Bonum Certa Men Certa

Bilski Decision Likely Released This Monday, USPTO Urgently Needs a Reform

“[Y]ou’re creating a new 20-year monopoly for no good reason.”

--David Kappos (currently head of the USPTO) speaking about patents



Tired USPTO eagle



USPTOSummary: In Re Bilski decision is imminent and the problems with the USPTO are meanwhile made more apparent, thanks to Acacia and Amazon



EVERYONE keeps asking where the Bilski decision is. It will definitely be released this month [1, 2, 3, 4] and Red Hat's Fontana says that "Bilski is only remaining SCOTUS case to be decided from November 2009 sitting. Next day for opinions's Monday 21 June."



Jose's rant about the USPTO is sign of the unrest we're seeing as patent trolls like Acacia continue to gobble up patents with which to attack companies that actually produce something. Here is the latest from Acacia, which Microsoft paid a lot of money last month.

Acacia Subsidiary Acquires Rights to Patents for Video and Software Technologies from a Leading International Research Institute



[...]

The patented technologies generally relate to the encoding of video and tracking of video objects as well as software covering operating systems and object-oriented development environments.


It's not innovation, it's trolling. Microsoft happens to be part of this and VirnetX recently got a lot of money out of Microsoft. Now it "Advances to Russell 3000 Index and Global Index" (yes, parasites are being rewarded in this ill system).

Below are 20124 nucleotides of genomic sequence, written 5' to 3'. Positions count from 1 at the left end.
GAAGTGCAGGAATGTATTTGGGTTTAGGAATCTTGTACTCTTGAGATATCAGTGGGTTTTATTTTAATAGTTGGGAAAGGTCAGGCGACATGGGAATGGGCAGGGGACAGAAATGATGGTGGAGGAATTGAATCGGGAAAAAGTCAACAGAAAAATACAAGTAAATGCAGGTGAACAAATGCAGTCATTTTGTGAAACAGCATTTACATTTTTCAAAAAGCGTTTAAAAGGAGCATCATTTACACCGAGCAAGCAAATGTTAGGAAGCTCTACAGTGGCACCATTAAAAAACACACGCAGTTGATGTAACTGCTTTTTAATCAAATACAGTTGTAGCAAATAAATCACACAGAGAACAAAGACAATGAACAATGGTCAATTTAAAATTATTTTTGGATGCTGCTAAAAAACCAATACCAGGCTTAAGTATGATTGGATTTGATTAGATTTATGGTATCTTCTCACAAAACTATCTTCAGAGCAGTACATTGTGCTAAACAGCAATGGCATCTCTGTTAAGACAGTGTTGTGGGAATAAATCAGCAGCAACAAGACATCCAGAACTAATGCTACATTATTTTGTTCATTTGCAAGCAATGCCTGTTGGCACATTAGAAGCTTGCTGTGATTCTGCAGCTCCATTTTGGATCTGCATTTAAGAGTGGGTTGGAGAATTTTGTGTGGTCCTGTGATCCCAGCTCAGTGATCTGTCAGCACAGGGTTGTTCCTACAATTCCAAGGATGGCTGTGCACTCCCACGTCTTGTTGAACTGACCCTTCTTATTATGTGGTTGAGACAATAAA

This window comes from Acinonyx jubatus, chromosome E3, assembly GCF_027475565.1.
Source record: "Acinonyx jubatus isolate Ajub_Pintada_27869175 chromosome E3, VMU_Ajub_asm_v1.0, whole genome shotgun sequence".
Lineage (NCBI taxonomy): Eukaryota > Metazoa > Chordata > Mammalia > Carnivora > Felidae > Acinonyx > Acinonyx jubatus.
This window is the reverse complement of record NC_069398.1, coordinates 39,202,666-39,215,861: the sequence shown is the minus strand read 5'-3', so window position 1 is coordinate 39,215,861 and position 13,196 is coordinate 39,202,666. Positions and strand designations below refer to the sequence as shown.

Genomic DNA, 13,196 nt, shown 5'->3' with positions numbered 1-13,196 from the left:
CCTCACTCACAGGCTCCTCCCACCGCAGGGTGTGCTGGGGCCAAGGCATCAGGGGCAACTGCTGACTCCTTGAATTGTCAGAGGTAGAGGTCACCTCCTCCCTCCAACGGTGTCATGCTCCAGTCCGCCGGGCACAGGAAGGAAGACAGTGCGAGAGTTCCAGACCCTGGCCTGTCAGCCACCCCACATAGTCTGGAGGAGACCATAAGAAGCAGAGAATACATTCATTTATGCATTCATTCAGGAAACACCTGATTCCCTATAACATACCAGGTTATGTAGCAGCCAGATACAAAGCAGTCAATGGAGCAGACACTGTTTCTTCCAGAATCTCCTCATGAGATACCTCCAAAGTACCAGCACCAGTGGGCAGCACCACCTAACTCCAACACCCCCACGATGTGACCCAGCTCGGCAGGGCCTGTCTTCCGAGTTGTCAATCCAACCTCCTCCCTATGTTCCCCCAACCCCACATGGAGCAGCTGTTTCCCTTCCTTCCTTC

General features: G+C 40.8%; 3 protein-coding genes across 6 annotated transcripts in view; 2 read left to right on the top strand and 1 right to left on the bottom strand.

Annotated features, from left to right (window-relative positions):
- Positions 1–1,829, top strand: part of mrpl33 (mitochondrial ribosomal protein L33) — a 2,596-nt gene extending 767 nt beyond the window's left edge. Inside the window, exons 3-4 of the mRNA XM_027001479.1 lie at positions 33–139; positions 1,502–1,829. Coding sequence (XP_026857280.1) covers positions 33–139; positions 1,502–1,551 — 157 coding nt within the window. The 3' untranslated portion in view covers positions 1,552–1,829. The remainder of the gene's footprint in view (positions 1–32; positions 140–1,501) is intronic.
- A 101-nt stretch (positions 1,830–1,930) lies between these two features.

Another new sign that the USPTO needs a reform is this new patent from Amazon which Slashdot describes as follows:

theodp writes "After shelling out a reported $90 million to buy PlanetAll in 1998, Amazon shuttered the site in 2000, explaining that 'it seemed really superfluous to have it running beside Friends and Favorites.' But years later in a 2008 patent filing, Amazon described the acquired PlanetAll technology to the USPTO in very Facebook-like terms. And on Tuesday, the USPTO issued U.S. Patent No. 7,739,139 to Amazon for its invention, the Social Networking System, which Amazon describes thusly: 'A networked computer system provides various services for assisting users in locating, and establishing contact relationships with, other users. For example, in one embodiment, users can identify other users based on their affiliations with particular schools or other organizations. The system also provides a mechanism for a user to selectively establish contact relationships or connections with other users, and to grant permissions for such other users to view personal information of the user. The system may also include features for enabling users to identify contacts of their respective contacts. In addition, the system may automatically notify users of personal information updates made by their respective contacts.' So, should Facebook CEO Mark Zuckerberg worry about Amazon opening a can of patent whup-ass?"


Legal firms* are counting patents (per nation) as though counting patents would give some indication of real progress rather than the level of vindictive protectionism. The USPTO ought to take pride in a system that has fewer patents (higher bar), not the opposite. That's why the Bilski case is important. It is rare to see patentability scope being limited rather than extended at the USPTO. ___ * At the bottom it says "Bird & Bird is a recognised leader in the field of intellectual property law in the UK." In other words, they make money from patents, i.e. taxing technology.

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